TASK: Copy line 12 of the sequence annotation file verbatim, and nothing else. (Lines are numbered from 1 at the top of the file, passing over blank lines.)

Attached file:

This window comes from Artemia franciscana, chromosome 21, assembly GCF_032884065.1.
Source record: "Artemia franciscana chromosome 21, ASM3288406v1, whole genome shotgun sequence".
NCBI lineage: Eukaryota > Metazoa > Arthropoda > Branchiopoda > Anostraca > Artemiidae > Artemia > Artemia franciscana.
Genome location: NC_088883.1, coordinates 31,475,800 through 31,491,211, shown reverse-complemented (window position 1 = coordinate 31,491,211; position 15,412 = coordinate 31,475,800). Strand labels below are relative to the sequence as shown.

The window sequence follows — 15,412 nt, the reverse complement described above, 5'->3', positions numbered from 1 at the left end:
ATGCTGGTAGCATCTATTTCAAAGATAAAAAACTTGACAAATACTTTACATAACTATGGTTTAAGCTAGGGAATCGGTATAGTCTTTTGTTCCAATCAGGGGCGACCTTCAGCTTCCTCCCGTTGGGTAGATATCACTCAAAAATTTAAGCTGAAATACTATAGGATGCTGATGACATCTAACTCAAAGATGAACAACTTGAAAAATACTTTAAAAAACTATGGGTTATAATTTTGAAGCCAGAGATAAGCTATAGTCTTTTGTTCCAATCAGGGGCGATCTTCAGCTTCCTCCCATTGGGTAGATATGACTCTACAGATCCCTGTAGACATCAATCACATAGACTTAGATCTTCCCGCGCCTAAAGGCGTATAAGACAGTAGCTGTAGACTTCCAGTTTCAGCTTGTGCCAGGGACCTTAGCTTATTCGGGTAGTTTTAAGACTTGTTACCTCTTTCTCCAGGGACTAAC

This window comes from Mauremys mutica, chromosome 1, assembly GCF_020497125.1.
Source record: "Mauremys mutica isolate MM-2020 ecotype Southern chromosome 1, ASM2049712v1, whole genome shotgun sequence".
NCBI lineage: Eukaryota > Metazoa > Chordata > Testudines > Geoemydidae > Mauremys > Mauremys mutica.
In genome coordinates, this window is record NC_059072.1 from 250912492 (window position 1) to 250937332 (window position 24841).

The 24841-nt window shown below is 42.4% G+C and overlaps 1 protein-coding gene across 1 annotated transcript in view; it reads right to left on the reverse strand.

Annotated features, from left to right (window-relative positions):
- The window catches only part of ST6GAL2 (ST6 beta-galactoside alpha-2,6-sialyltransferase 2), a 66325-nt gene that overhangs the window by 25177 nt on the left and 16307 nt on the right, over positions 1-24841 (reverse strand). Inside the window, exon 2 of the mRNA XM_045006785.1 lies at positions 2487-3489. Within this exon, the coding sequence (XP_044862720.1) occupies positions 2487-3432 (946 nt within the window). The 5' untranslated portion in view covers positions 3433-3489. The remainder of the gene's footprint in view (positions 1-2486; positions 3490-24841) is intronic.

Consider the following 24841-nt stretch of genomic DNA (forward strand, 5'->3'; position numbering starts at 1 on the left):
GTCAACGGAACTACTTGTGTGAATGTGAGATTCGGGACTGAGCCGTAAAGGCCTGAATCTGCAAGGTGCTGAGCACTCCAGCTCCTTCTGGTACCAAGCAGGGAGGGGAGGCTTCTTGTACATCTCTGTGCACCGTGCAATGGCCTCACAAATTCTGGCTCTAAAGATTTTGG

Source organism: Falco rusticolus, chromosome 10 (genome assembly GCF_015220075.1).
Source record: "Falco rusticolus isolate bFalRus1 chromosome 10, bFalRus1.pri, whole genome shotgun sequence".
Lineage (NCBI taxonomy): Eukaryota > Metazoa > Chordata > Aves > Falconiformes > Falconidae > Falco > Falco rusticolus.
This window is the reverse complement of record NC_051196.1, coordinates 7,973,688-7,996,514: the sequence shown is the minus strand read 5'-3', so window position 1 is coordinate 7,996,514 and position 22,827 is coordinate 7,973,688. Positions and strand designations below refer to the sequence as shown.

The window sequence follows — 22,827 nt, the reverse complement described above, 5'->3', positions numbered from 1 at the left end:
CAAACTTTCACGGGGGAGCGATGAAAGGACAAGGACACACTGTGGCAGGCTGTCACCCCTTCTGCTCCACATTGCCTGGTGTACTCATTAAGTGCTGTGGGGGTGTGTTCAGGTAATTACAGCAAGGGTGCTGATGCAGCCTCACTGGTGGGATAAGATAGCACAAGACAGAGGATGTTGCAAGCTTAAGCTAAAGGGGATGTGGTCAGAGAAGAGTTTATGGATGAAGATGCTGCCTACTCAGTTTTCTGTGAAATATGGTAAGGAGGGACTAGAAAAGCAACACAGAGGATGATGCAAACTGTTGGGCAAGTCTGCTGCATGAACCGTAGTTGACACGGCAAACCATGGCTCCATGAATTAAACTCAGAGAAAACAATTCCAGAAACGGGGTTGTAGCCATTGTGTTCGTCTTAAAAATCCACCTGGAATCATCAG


Annotated features, from left to right (window-relative positions):